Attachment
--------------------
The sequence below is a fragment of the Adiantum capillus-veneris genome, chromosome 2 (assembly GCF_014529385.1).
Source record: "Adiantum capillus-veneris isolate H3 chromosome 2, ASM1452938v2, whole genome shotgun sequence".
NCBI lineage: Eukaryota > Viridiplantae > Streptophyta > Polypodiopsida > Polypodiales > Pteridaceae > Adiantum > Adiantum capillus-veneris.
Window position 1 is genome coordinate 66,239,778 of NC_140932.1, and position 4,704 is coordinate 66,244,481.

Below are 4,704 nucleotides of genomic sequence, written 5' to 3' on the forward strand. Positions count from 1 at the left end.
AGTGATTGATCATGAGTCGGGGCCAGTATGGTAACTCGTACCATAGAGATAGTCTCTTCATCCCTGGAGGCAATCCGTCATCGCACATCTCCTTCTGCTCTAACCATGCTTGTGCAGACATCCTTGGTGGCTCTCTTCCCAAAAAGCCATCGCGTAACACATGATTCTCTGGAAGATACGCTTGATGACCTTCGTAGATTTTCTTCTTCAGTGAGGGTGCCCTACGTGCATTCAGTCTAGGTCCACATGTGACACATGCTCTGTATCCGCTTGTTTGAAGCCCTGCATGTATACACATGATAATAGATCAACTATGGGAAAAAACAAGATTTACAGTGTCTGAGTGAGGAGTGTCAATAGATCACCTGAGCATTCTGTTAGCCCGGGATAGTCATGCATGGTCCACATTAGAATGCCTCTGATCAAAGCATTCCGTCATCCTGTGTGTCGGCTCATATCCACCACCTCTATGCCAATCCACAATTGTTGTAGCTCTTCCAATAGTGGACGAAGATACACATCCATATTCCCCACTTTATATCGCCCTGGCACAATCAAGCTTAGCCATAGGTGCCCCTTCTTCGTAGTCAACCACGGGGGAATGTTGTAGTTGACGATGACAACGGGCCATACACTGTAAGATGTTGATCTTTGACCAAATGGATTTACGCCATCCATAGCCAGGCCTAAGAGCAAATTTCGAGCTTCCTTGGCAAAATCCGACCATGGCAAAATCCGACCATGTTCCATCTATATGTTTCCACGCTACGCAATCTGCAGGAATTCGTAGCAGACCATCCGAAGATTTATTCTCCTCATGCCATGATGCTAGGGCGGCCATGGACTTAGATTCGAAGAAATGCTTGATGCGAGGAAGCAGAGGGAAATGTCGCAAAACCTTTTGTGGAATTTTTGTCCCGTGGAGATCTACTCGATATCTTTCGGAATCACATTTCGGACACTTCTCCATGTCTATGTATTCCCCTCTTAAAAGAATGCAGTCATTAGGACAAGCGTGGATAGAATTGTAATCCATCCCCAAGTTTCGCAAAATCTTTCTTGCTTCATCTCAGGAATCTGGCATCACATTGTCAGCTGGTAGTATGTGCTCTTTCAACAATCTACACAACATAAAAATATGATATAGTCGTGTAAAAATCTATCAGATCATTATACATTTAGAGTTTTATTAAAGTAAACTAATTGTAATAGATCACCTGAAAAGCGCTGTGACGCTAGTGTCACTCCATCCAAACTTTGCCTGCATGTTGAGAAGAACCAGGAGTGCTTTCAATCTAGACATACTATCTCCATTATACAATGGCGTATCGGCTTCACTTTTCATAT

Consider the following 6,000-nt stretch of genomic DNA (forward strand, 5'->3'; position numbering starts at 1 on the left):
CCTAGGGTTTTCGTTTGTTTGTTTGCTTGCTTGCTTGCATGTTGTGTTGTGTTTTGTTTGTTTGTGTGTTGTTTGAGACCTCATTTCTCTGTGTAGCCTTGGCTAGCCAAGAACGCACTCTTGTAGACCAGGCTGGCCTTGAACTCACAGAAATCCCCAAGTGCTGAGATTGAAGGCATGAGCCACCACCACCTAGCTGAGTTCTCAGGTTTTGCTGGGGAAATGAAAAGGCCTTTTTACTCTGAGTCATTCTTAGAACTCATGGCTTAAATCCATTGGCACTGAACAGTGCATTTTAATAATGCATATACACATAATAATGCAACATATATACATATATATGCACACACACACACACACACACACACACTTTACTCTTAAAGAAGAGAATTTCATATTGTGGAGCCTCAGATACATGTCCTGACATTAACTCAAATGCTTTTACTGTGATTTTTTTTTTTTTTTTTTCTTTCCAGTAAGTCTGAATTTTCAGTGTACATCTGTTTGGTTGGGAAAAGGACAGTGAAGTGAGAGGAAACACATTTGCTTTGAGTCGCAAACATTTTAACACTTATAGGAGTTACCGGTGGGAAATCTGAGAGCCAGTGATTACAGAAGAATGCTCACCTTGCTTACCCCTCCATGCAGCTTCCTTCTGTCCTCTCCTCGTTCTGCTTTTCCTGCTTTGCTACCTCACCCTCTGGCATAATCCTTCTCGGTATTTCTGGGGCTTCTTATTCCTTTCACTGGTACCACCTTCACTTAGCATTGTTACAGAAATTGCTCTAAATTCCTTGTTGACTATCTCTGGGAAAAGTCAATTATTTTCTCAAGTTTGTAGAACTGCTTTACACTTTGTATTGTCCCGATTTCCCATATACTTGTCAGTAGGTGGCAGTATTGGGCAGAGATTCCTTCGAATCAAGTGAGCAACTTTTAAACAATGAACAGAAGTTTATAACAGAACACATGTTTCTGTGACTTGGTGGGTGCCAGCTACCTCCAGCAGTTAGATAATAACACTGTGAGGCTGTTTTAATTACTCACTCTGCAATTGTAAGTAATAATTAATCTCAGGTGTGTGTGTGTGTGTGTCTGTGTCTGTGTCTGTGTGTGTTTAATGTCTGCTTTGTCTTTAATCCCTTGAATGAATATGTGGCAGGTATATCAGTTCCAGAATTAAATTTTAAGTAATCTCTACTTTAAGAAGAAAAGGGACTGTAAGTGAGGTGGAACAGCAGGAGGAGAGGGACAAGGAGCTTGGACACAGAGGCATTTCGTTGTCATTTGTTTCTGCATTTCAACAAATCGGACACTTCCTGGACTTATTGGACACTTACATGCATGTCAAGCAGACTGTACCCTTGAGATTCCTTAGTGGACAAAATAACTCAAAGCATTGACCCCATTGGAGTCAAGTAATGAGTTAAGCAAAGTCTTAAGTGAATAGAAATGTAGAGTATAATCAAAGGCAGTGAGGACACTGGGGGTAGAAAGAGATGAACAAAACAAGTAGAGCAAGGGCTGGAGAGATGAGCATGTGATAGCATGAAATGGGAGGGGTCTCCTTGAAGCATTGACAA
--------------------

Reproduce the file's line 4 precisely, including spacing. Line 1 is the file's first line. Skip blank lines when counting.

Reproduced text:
Window position 1 is genome coordinate 66,239,778 of NC_140932.1, and position 4,704 is coordinate 66,244,481.